I mowed the lawn today and I ran the mower over a garter snake. I didn’t realize it until I saw a big chunk of it coiled in the driveway. I thought it was the whole snake, until I got close and saw the truth. Until I saw bits of snake in the grass. For some reason, I wanted to find the head. I stopped the mower, and like a macabre Easter egg hunt, searched the grass for it. But I never found it.
I’m not sure why this bothered me so much. Why I felt this overwhelming need to apologize. To ask forgiveness. I wasn’t sure to who, or what exactly. But that didn’t make the urge any less.
Of course the act was unintentional. Of course I couldn’t be held responsible. In fact, I never would have known if a large piece of the snake hadn’t landed in the driveway. I would have finished and simply admired the uniform beauty of even an imperfect mutt of a lawn like mine.
I know “circle of life” and all that. Spinning in circles can sometimes make you sick to your stomach.
Like the time I ran over the rabbit hole with the mower, the sickening thwack, thwack that stopped the motor. I had no idea what had happened until I looked underneath, astonished, heartsick, the bloody pulps unrecognizable, and the single baby rabbit left, peering up out of the fur lined nest. Stone still. Practicing being invisible.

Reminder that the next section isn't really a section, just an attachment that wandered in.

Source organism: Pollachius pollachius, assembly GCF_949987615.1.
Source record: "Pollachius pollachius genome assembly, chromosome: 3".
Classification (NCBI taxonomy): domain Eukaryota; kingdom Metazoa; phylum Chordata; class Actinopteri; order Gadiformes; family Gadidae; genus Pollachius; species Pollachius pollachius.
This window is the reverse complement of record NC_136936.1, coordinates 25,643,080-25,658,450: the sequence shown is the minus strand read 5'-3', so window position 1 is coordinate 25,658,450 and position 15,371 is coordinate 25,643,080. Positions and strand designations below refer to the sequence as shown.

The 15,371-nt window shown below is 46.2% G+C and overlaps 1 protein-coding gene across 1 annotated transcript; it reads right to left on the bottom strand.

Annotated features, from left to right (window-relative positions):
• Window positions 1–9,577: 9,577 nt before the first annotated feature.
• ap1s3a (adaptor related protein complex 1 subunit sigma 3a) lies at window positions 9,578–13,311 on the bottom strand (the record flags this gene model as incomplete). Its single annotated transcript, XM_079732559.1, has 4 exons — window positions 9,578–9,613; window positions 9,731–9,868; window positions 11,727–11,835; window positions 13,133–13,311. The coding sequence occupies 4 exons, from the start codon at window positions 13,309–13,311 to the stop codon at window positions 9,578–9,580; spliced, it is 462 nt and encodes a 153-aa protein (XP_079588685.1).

I've never been in a tornado. I’ve been following the news out of Oklahoma. Is a tornado like a lawn mower passing overhead?
An ELCA news release about the tragedy mentioned that two ELCA congregations were in the path of the storm. They were not damaged. The reporter who wrote the story quoted the rostered lay leader of the congregations, who proudly said that the “hand of God had protected the buildings.”
I thought about that surviving baby rabbit peering out of the nest. And I remembered how inadequate everything felt after that. How I removed the dead rabbits, careful not to disturb the nest any further, and continued mowing because there was so much more left to do, and very little that I could say about it.